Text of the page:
Tuesday, May 13, 2014

The Railway Man by David Hirschfelder (2014)

Review by Travis Elder

The Railway Man soundtrack album cover
Purchase on Amazon CD | Amazon MP3 | iTunes
Best Cues of 2014 Nominees:
19. Maybe We Both Lived For This Day - Amazon MP3 | iTunes
20. The Railway Man – Closing Suite  - Amazon MP3 | iTunes

David Hirschfelder’s score for the World War II biopic, The Railway Man, takes us on a spiritual, sometimes emotionally traumatic journey with Lt. Eric Lomax, his suffering as a POW and ultimate catharsis in confronting his Japanese torturer years later.  Lomax, along with about 80,000 others, became POWs after the devastating surrender of the British to the Japanese at the Battle of Singapore in 1942.  Forced to work on the Siam-Burma Railway, also known as the death railway because thousands died in its construction, Lomax sought hope in the news stories of the war’s progress over a radio he secretly built.  When his Japanese captor discovered the radio he brutalized and tortured Lomax.  After his release from captivity Lomax continued to suffer emotional trauma from his terrorizing experiences resulting in disruption to his personal relationships.  Years later when he unexpectedly gets to meet with his former tormentor face to face at the site of his ordeal Lomax discovers forgiveness in his heart where he expected only hate to continue.

Although I have not seen the movie, I feel like I have experienced Lt. Lomax’s journey because Hirschfelder pairs his music so carefully to Lomax's experiences giving each cue a distinctive personality.  For example, Japanese flavor is infused throughout the score through the use of various Japanese percussion instruments such as the booming taiko drums in the Fall of the British Empire.  The train itself gets a musical interpretation with fast-paced, chugging drums in His Whole Life Has Been Trains.  A brief, sinister sounding theme played by solo cello, introduced in the Opening Titles (1:05-1:54) and appearing in What Do You Think, Eric? and The Home Coming perhaps symbolizes the horrors of war.

The most dominant personality of the score is the music associated with Lomax's torture and suffering as a POW.  Approaching the task of providing musical accompaniment to scenes of gross inhumanity no doubt presented a daunting task.  Torture is so completely foreign to most everyone's sense of humanity, decency, and experience.  Appropriately then Hirschfelder creates a very foreign, primitive, and primordial sounding mixture of various chimes, gongs, unsettling tones, and a dark and dissonant orchestra that sounds just as foreign to the ear as it is to see one person treat another so brutally.  What Do You Think, Eric?, The Death Railway, and The Bad Things We Do are among the cues highlighting this sound.  At times the music becomes frightening such as the chilling music in The Drowning Room, which accompanies a terrifying water boarding torture scene.  This music is not easy listening, but then it was not meant to be.  Torture is harsh and brutal and the score reflects that reality.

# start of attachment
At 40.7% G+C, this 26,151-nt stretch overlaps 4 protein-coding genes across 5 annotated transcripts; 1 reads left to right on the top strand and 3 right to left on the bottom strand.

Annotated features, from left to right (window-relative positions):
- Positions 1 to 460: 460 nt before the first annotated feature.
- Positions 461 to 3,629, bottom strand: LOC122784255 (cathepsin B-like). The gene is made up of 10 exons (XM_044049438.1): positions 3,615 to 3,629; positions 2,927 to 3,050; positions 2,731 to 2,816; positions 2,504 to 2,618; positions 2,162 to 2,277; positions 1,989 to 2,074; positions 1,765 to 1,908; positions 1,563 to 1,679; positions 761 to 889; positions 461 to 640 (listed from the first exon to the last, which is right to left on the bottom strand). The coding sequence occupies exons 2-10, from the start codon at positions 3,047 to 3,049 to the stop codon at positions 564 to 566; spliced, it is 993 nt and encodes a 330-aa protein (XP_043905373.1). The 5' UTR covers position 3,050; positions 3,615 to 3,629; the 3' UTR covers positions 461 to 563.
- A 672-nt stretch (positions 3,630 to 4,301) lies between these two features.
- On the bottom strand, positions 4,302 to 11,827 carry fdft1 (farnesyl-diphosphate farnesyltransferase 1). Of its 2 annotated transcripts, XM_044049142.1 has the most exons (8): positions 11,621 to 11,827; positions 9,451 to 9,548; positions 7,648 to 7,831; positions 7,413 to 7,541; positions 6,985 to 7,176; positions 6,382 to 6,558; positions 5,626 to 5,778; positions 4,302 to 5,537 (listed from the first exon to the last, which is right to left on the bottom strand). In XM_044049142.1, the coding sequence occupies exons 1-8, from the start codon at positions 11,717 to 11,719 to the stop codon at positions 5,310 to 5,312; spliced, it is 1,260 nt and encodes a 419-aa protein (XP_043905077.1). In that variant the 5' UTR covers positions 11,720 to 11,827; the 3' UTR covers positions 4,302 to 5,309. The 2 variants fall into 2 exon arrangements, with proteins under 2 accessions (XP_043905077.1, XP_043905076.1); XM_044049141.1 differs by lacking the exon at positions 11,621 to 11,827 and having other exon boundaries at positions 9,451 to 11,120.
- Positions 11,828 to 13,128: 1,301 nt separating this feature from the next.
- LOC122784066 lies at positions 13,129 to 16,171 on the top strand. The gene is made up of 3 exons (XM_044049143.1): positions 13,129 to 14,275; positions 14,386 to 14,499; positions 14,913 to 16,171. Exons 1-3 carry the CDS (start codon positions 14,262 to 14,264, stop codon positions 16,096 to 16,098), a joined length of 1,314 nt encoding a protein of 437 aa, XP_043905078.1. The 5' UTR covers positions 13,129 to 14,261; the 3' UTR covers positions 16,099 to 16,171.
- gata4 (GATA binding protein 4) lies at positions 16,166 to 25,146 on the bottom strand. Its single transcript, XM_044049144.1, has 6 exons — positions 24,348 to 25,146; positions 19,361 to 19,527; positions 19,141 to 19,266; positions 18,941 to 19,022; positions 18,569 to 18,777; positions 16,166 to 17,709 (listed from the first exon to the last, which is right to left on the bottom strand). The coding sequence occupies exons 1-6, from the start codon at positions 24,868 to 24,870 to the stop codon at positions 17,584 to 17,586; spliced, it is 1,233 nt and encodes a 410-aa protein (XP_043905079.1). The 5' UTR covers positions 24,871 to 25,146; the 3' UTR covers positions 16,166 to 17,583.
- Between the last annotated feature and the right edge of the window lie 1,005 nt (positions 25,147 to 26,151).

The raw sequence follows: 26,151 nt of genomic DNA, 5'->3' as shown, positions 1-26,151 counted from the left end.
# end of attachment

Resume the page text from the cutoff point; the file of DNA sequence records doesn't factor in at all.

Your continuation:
The heart of the story, Lt. Lomax's journey to make peace with the past that has tormented his days ever since, is given a bittersweet theme, first introduced in Opening Titles (:21-1:00).  The theme appears sparingly until the end of the film when Lt. Lomax unexpectedly gets to confront his former Japanese torturer in Maybe We Both Lived For This Day.  The theme represents Lt. Lomax's cathartic release of hate and bitterness, but given the tragedy of his experiences the theme never swells with sappy romanticism.  Instead it appropriately remains poignant in its melancholy restraint.  The best performance of Lomax's theme occurs in the album's highlight, The Railway Man Closing Suite.  The suite is a compilation of several earlier cues including a plaintive, but beautiful shakuhachi flute treatment of the main theme in The War Graves alternated with full performances of the theme by the orchestra, a mournful adagio performed by the Liberis children's choir in The Bravest Thing I've Ever Seen,  and the moving first half of The Home Coming.  It is truly unfortunate that more scores these days do not offer a suite like this that so perfectly sums up some of the most memorable parts of the score.

The strength of The Railway Man is its strong, dynamic narrative and its moving main theme, both of which are appreciated even more with repeated listens.  It is obvious the composer put a lot of thought into each cue.  I really like how well Japanese elements are integrated into the score and I appreciated Hirschfelder's attention to detail such as his musical interpretation of a moving train.  While I may not return often to the parts of the score dealing with Lt. Lomax's torture, it is because of those passages that I will savor the score's emotional finale even more.  With all its horrors and triumphs, World War II is something the world must continue to remember and understand.  David Hirschfelder's score for The Railway Man helps us to do just that and for that reason among others is well worth the time and effort to explore and appreciate.

Track Listing:
1. The Railway Man — Opening Titles (2:41)
2. Brief Encounter (3:52)
3. The General Idea (2:40)
4. Fall Of The British Empire (2:12)
5. What Do You Think, Eric? (4:18)
6. His Whole Life Has Been Trains (3:41)
7. Building The Radio (1:57)
8. Discovering The Radio (1:19)
9. Axis Forces In Full Retreat (2:30)
10. The Bravest Thing I’ve Ever Seen (3:05)
11. The Death Railway (5:24)
12. I’m Going To Send Him A Message (2:31)
13. Bamboo Cages (1:27)
14. At The Beginning Of Time (2:19)
15. The War Graves (:47)
16. The Bad Things We Did (2:17)
17. The Drowning Room (2:24)
18. The Home Coming (4:32)
19. Maybe We Both Lived For This Day (6:55)*
20. The Railway Man — Closing Suite (9:22)*

Total running time of score: 1:06:08
*ScoreCues 2014 Best Cues Nominee

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